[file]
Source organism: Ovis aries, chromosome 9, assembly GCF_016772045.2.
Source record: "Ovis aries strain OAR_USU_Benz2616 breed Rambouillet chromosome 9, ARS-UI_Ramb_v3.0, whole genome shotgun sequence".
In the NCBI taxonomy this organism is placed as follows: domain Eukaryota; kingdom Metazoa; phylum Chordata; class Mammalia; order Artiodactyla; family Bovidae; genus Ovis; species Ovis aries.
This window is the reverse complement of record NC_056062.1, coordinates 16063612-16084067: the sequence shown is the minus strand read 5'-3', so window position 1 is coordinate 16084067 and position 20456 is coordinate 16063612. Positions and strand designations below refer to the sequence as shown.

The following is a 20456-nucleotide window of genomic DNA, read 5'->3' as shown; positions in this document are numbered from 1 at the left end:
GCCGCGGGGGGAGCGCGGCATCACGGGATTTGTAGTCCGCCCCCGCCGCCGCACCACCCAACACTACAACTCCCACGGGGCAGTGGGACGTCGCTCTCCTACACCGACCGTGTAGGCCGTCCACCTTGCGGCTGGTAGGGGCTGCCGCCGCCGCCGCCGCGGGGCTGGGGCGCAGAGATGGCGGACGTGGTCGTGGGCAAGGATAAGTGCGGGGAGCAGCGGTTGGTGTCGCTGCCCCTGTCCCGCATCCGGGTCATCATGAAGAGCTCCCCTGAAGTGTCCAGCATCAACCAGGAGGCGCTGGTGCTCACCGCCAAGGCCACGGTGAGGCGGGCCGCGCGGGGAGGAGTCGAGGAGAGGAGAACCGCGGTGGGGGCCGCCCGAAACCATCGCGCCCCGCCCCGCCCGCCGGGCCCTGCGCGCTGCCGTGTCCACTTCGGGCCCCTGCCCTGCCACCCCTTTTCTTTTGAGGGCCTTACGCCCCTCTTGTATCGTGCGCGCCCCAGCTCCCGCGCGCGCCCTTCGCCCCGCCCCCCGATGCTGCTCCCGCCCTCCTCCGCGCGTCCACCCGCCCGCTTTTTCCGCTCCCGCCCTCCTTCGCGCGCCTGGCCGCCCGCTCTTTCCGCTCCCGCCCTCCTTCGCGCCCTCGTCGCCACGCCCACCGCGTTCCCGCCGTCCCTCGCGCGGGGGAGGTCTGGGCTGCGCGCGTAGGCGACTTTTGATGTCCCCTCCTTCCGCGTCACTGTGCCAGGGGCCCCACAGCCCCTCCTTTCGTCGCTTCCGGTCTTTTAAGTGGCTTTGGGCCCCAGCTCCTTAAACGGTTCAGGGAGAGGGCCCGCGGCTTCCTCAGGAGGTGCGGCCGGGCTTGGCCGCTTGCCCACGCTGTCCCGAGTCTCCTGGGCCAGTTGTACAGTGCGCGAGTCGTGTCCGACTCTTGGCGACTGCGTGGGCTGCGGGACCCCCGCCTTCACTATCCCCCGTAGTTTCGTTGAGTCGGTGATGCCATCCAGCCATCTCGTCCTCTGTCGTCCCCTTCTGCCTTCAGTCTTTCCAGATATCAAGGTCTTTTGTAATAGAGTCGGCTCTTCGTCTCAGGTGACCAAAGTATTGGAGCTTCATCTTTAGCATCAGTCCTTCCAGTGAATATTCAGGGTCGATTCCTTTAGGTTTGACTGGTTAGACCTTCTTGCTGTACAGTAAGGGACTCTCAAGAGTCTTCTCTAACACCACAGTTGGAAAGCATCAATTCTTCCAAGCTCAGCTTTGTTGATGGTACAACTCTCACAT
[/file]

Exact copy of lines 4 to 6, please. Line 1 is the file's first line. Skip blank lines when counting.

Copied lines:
This window is the reverse complement of record NC_056062.1, coordinates 16063612-16084067: the sequence shown is the minus strand read 5'-3', so window position 1 is coordinate 16084067 and position 20456 is coordinate 16063612. Positions and strand designations below refer to the sequence as shown.

The following is a 20456-nucleotide window of genomic DNA, read 5'->3' as shown; positions in this document are numbered from 1 at the left end:
GCCGCGGGGGGAGCGCGGCATCACGGGATTTGTAGTCCGCCCCCGCCGCCGCACCACCCAACACTACAACTCCCACGGGGCAGTGGGACGTCGCTCTCCTACACCGACCGTGTAGGCCGTCCACCTTGCGGCTGGTAGGGGCTGCCGCCGCCGCCGCCGCGGGGCTGGGGCGCAGAGATGGCGGACGTGGTCGTGGGCAAGGATAAGTGCGGGGAGCAGCGGTTGGTGTCGCTGCCCCTGTCCCGCATCCGGGTCATCATGAAGAGCTCCCCTGAAGTGTCCAGCATCAACCAGGAGGCGCTGGTGCTCACCGCCAAGGCCACGGTGAGGCGGGCCGCGCGGGGAGGAGTCGAGGAGAGGAGAACCGCGGTGGGGGCCGCCCGAAACCATCGCGCCCCGCCCCGCCCGCCGGGCCCTGCGCGCTGCCGTGTCCACTTCGGGCCCCTGCCCTGCCACCCCTTTTCTTTTGAGGGCCTTACGCCCCTCTTGTATCGTGCGCGCCCCAGCTCCCGCGCGCGCCCTTCGCCCCGCCCCCCGATGCTGCTCCCGCCCTCCTCCGCGCGTCCACCCGCCCGCTTTTTCCGCTCCCGCCCTCCTTCGCGCGCCTGGCCGCCCGCTCTTTCCGCTCCCGCCCTCCTTCGCGCCCTCGTCGCCACGCCCACCGCGTTCCCGCCGTCCCTCGCGCGGGGGAGGTCTGGGCTGCGCGCGTAGGCGACTTTTGATGTCCCCTCCTTCCGCGTCACTGTGCCAGGGGCCCCACAGCCCCTCCTTTCGTCGCTTCCGGTCTTTTAAGTGGCTTTGGGCCCCAGCTCCTTAAACGGTTCAGGGAGAGGGCCCGCGGCTTCCTCAGGAGGTGCGGCCGGGCTTGGCCGCTTGCCCACGCTGTCCCGAGTCTCCTGGGCCAGTTGTACAGTGCGCGAGTCGTGTCCGACTCTTGGCGACTGCGTGGGCTGCGGGACCCCCGCCTTCACTATCCCCCGTAGTTTCGTTGAGTCGGTGATGCCATCCAGCCATCTCGTCCTCTGTCGTCCCCTTCTGCCTTCAGTCTTTCCAGATATCAAGGTCTTTTGTAATAGAGTCGGCTCTTCGTCTCAGGTGACCAAAGTATTGGAGCTTCATCTTTAGCATCAGTCCTTCCAGTGAATATTCAGGGTCGATTCCTTTAGGTTTGACTGGTTAGACCTTCTTGCTGTACAGTAAGGGACTCTCAAGAGTCTTCTCTAACACCACAGTTGGAAAGCATCAATTCTTCCAAGCTCAGCTTTGTTGATGGTACAACTCTCACAT